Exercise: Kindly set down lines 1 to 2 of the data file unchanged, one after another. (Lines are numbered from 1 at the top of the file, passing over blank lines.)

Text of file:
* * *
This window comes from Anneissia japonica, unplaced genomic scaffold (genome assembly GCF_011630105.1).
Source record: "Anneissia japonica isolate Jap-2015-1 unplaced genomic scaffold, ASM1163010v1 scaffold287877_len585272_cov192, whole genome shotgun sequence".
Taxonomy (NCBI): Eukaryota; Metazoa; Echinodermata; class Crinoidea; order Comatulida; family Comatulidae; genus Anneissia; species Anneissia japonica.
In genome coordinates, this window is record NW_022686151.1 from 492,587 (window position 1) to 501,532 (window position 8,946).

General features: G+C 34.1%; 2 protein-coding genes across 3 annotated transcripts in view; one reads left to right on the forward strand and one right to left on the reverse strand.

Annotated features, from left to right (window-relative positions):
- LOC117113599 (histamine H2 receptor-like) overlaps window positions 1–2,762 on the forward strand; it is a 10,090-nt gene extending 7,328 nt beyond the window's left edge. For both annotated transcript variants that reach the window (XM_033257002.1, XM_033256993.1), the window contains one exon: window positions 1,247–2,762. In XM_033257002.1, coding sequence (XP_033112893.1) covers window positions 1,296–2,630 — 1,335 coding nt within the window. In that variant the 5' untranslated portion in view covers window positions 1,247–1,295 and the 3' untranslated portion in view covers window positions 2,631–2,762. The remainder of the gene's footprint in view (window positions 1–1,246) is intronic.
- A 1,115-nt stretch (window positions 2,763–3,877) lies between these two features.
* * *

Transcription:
This window comes from Anneissia japonica, unplaced genomic scaffold (genome assembly GCF_011630105.1).
Source record: "Anneissia japonica isolate Jap-2015-1 unplaced genomic scaffold, ASM1163010v1 scaffold287877_len585272_cov192, whole genome shotgun sequence".